Other members of the group were getting on even more intimate terms with our newfound flippered friends. Jenny was treading water, practically nose-to-nose with one – its breath wasn’t great she told me later – while a young family had up to six seals at a time cavorting around them.
“They wouldn’t do it if they didn’t want to,” Anna explained as she ferried a shivering but euphoric boatload of snorkelers back to St Martin’s. “They’re completely wild animals; totally unpredictable.”
The same could be said for the weather on the Isles of Scilly. Peeling our wetsuits off at Anna’s dive school beach shack on St Martin’s east coast, I noticed that the islands were shrugging off the morning’s steely-grey Atlantic shroud and slipping into something altogether more exotic. Walking along the single track that straddles St Martin’s, I had clear views south towards Tresco and St Mary’s – swathes of turquoise and jade wrapped around sugar-sand beaches; cupcake dunes sprinkled with blue and white agapanthus; heather-blushed hills, mustard-streaked rocks and the whole scene stippled with brightly painted boats.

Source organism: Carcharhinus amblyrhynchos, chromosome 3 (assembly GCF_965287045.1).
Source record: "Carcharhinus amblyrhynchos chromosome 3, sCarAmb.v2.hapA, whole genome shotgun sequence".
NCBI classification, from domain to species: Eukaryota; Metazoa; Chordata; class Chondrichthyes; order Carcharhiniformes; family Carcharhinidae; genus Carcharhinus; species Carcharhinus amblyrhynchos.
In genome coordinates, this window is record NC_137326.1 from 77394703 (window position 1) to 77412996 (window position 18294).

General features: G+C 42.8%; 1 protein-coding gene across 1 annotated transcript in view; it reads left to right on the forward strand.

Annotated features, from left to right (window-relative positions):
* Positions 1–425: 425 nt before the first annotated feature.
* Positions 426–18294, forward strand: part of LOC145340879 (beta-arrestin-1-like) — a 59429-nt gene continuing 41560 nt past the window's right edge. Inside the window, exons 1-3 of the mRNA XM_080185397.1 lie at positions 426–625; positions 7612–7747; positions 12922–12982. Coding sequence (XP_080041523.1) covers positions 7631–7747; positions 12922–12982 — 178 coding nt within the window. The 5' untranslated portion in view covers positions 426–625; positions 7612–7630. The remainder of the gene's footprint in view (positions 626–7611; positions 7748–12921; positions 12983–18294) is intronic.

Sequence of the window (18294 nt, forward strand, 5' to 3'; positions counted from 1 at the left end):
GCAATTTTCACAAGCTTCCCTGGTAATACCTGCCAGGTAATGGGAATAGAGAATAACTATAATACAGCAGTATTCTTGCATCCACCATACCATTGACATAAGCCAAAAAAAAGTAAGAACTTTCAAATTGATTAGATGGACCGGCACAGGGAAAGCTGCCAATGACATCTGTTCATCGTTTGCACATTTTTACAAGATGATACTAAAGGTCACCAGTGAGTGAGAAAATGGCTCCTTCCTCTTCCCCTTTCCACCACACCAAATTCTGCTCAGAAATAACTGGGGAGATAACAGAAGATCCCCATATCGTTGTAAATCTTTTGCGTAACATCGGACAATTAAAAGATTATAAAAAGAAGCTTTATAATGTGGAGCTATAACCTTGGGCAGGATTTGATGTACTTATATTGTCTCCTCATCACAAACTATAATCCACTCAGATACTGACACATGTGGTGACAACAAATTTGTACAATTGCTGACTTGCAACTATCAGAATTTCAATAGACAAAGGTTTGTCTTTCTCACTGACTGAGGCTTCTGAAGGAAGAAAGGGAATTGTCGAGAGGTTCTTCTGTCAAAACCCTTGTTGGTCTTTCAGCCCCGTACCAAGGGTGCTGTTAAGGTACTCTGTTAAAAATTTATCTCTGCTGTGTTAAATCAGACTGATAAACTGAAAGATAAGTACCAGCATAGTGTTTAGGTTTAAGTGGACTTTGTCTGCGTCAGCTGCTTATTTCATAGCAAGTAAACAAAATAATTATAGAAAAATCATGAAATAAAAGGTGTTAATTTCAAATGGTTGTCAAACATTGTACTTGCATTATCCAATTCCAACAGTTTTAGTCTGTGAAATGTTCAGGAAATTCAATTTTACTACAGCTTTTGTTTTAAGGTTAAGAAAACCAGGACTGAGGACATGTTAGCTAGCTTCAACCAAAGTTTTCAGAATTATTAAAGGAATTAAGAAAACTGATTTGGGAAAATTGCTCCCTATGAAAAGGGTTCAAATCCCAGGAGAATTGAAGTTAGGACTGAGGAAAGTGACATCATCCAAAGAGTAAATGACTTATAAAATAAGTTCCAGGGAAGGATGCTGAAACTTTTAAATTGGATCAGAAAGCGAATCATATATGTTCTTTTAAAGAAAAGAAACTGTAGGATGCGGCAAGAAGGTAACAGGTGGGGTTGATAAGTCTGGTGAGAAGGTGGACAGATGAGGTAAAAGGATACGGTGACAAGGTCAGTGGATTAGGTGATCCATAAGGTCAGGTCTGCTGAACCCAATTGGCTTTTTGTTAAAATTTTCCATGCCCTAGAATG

This was my third visit to England’s southwest island outpost. The first trip had been an autumn short break with my wife – a gunwale-grabbing ride aboard the Scillonian III from Penzance and a memorable hike across Bryher where surf bloomed on the headlands above Hell Bay, a relentless procession of sinewy waves hurling themselves onto the rocks and filling the air with the salty sweat of their exertions. A few years later, we returned with our young children, camping on St Mary’s and taking a water taxi to a different island each day, rockpooling in deserted coves and cycling along empty lanes.
From romantic island escape to family seaside idyll, the Isles of Scilly are nothing if not diverse. This time, it was the archipelago’s rich environment that had lured me back.